As for the keyhole bed and water it was a dream come true. When it was very wet water drained out of the bottom and when it was dry it kept plants watered as long as I kept the compost topped up regularly with stuff that had a high water content. There was a dry crust to the soil but below the crust it was moist, the soil was a mix of homemade and bought compost. Early in the summer I had a couple of tomato plants in a pot. They were dying because I couldn't get enough water to the roots. I put them both in a corner of the keyhole bed. One was too far gone by the time I moved them but the other took off happily. From that day to last weekend when I pulled the last of the tomatoes off before they rotted off, I did not water them once. Not once. Normally growing tomatoes means careful water management, but the bed did all of that for me. A lovely example of "look after your soil and your soil will look after your plants". I only got one or two off the plant ripe and ready to eat, you can see the rest below. Not bad for a plant which wasn't watered. But as you can see most of them are green rather than red, I blame the nasturtiums.

The picture below shows why I blame the nasturtiums. Actually I blame myself, I didn't realise how much they would grow and grow, but as you can see they did a good job of taking over and limiting the sunlight for the rest of the bed. The fence is on the east side, it's in the house's shadow during much of the day, and the nasturtiums limit the light getting through for the rest of the day and into the evening. I will grow tomatoes again next year, but I will give them a spot which gets more light.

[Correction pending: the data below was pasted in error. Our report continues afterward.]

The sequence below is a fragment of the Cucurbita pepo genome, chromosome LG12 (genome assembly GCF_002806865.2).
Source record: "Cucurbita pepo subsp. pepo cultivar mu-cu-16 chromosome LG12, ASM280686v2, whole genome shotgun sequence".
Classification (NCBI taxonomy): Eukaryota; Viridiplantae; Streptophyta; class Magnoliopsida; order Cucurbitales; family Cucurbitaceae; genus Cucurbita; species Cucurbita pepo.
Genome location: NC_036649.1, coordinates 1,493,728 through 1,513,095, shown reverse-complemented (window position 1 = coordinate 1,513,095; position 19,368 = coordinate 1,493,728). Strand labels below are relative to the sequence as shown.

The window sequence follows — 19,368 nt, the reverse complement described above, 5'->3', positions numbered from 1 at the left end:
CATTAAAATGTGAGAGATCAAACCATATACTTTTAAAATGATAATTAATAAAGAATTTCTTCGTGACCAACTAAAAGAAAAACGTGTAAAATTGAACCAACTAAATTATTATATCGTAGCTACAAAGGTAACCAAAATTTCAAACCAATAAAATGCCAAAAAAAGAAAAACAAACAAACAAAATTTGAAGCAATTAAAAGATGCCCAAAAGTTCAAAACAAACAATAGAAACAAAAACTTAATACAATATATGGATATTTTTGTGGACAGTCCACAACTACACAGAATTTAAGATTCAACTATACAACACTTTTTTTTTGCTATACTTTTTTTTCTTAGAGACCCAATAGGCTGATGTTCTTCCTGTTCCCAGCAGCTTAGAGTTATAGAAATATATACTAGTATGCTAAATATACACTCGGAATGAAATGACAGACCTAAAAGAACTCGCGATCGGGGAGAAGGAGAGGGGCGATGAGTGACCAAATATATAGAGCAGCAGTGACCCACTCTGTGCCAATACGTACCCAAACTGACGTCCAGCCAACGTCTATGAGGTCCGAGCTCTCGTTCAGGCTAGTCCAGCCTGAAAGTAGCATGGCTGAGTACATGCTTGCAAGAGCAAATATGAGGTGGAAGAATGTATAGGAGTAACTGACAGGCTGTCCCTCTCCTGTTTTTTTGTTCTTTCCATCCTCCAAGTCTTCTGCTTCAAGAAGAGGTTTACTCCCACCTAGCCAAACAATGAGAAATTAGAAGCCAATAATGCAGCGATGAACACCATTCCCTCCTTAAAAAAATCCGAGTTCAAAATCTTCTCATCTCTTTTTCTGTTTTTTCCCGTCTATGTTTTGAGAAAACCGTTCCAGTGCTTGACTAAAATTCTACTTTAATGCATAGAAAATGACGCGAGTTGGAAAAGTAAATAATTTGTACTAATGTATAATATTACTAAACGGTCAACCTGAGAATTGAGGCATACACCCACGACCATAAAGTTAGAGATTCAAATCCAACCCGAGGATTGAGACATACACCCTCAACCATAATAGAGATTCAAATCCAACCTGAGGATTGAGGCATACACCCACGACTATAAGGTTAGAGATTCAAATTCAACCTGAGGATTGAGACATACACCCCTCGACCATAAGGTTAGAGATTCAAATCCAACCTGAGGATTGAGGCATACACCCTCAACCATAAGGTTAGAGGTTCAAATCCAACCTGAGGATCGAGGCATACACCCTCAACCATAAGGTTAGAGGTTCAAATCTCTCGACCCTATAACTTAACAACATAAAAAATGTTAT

Despite the challenges of light there are some lovely beetroot in there, the lettuce grew okay, and aside from the caterpillars the kale's okay too. About the only thing which didn't grow well was the green beans. I was expecting them to do well because there's a lot of carbon in the bottom layer of that bed, but apparently not. I'll try again next year and see how they do. Ah, the pak choi wasn't the happiest in there, so that's two things. This became the adopted home for a number of my plants. The tomatoes, then kale and then some chard plants being sold cheap at the garden centre. I'm really happy with the way it's gone. Plants would have benefited from more light, but as it's needed no watering and until recently (as things have thinned) no weeding I will say that I feel that this is about as simple as I could make gardening. My techniques need improving but the method is sound.